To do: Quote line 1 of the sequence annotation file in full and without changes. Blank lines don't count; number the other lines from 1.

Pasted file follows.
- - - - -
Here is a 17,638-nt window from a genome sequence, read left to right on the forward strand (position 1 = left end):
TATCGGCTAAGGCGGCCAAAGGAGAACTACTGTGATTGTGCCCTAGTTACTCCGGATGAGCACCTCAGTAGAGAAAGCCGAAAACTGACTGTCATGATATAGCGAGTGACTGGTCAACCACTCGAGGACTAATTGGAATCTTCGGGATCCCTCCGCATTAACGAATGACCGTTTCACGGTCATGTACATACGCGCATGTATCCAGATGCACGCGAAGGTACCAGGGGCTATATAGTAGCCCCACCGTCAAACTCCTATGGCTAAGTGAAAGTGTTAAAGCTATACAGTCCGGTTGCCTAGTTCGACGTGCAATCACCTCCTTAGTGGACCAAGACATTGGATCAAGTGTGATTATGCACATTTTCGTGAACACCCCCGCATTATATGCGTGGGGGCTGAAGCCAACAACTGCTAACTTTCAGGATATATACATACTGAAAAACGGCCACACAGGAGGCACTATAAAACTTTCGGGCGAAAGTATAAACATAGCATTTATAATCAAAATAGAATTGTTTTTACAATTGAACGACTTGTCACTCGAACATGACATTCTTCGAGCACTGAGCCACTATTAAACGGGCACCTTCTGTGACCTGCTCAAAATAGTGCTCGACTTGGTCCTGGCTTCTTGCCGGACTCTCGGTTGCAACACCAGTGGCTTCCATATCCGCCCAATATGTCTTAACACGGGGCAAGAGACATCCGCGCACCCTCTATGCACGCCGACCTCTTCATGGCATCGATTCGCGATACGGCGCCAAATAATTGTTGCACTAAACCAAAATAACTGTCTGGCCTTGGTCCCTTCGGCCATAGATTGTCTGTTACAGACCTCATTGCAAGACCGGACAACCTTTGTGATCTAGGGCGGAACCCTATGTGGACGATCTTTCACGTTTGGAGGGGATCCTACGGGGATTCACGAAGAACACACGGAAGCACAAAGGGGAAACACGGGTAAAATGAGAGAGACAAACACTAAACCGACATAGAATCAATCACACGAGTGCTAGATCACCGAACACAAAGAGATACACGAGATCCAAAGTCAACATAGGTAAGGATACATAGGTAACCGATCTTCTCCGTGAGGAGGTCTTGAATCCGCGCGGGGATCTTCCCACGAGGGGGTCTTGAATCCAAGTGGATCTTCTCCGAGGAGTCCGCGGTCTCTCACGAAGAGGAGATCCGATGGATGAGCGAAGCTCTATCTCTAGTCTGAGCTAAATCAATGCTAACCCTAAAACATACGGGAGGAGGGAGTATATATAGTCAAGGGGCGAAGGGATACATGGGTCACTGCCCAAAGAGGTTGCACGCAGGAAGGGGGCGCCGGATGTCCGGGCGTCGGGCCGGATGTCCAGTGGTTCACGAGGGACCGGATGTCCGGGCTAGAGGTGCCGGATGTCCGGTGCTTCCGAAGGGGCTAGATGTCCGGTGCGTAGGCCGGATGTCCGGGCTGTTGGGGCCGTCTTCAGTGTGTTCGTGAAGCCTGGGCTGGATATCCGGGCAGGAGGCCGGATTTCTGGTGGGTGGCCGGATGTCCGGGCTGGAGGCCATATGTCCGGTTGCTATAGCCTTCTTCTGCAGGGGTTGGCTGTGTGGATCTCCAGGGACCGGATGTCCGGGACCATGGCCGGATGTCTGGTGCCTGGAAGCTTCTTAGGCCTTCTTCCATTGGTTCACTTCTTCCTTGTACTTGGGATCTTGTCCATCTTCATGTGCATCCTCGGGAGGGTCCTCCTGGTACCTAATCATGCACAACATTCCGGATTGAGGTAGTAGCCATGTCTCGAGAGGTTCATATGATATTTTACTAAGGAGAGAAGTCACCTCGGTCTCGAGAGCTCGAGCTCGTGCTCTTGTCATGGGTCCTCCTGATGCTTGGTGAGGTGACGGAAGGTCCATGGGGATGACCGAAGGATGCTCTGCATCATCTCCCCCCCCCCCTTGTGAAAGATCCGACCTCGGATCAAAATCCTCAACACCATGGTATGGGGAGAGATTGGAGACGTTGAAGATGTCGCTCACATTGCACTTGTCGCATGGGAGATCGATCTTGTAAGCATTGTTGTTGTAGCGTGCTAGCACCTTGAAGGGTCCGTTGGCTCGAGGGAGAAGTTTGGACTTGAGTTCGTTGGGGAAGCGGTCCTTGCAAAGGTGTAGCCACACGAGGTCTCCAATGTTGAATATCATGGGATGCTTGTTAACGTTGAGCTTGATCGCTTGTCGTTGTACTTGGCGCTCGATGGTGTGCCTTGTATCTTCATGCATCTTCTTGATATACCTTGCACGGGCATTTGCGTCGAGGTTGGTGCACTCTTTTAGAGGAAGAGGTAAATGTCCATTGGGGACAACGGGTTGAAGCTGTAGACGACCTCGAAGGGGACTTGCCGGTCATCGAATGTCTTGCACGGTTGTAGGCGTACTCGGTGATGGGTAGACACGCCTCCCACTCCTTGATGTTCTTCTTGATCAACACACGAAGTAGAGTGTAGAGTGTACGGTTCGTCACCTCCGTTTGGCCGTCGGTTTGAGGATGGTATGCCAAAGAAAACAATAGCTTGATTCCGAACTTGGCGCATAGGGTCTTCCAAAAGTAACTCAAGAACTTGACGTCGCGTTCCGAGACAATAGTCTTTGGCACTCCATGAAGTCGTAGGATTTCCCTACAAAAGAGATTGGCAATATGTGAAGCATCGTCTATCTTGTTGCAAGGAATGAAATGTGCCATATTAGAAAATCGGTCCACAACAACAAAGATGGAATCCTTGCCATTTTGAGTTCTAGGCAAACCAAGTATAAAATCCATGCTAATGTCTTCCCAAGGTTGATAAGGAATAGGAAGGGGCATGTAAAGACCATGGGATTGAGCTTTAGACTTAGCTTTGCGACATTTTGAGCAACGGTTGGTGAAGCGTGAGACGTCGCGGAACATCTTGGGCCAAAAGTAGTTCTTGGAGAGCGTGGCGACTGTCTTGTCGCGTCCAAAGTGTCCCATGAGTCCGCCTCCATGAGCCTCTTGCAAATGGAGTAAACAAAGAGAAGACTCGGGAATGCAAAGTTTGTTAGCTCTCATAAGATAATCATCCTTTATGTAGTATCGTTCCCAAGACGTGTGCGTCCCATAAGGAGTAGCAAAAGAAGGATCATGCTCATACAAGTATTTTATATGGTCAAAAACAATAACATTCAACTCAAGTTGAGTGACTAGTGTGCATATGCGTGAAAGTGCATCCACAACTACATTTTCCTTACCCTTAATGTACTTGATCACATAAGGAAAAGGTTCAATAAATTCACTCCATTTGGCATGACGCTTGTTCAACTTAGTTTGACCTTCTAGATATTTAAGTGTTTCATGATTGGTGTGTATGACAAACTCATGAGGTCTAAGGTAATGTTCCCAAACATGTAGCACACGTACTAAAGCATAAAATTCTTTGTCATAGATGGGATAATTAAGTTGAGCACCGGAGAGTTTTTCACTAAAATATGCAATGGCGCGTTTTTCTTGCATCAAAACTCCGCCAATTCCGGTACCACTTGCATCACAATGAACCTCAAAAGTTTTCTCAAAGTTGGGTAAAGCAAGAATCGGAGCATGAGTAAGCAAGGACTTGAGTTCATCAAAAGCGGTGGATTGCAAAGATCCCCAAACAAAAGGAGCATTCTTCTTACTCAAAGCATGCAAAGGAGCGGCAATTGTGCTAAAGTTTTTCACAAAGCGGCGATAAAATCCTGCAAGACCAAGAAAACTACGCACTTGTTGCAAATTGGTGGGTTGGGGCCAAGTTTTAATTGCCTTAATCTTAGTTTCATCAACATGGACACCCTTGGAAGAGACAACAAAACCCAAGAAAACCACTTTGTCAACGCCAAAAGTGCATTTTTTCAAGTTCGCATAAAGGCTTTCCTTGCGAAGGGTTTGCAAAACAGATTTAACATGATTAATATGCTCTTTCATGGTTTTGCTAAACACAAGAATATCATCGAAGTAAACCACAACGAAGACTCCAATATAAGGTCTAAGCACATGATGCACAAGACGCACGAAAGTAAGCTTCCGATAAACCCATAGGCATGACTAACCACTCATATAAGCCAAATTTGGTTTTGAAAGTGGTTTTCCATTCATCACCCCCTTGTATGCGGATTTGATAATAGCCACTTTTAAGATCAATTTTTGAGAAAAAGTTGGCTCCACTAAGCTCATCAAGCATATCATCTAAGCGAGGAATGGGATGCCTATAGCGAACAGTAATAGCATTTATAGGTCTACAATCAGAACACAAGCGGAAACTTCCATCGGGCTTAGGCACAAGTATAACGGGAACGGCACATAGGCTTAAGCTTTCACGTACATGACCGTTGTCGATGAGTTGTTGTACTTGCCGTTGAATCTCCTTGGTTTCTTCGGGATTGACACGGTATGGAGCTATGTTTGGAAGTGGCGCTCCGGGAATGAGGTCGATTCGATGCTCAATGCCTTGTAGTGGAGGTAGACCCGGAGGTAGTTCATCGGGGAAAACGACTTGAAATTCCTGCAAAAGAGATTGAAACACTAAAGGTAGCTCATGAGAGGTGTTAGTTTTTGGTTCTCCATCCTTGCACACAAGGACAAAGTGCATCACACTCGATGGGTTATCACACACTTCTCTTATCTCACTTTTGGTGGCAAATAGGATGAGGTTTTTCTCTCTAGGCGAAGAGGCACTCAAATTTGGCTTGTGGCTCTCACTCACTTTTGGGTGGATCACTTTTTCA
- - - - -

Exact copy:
Here is a 17,638-nt window from a genome sequence, read left to right on the forward strand (position 1 = left end):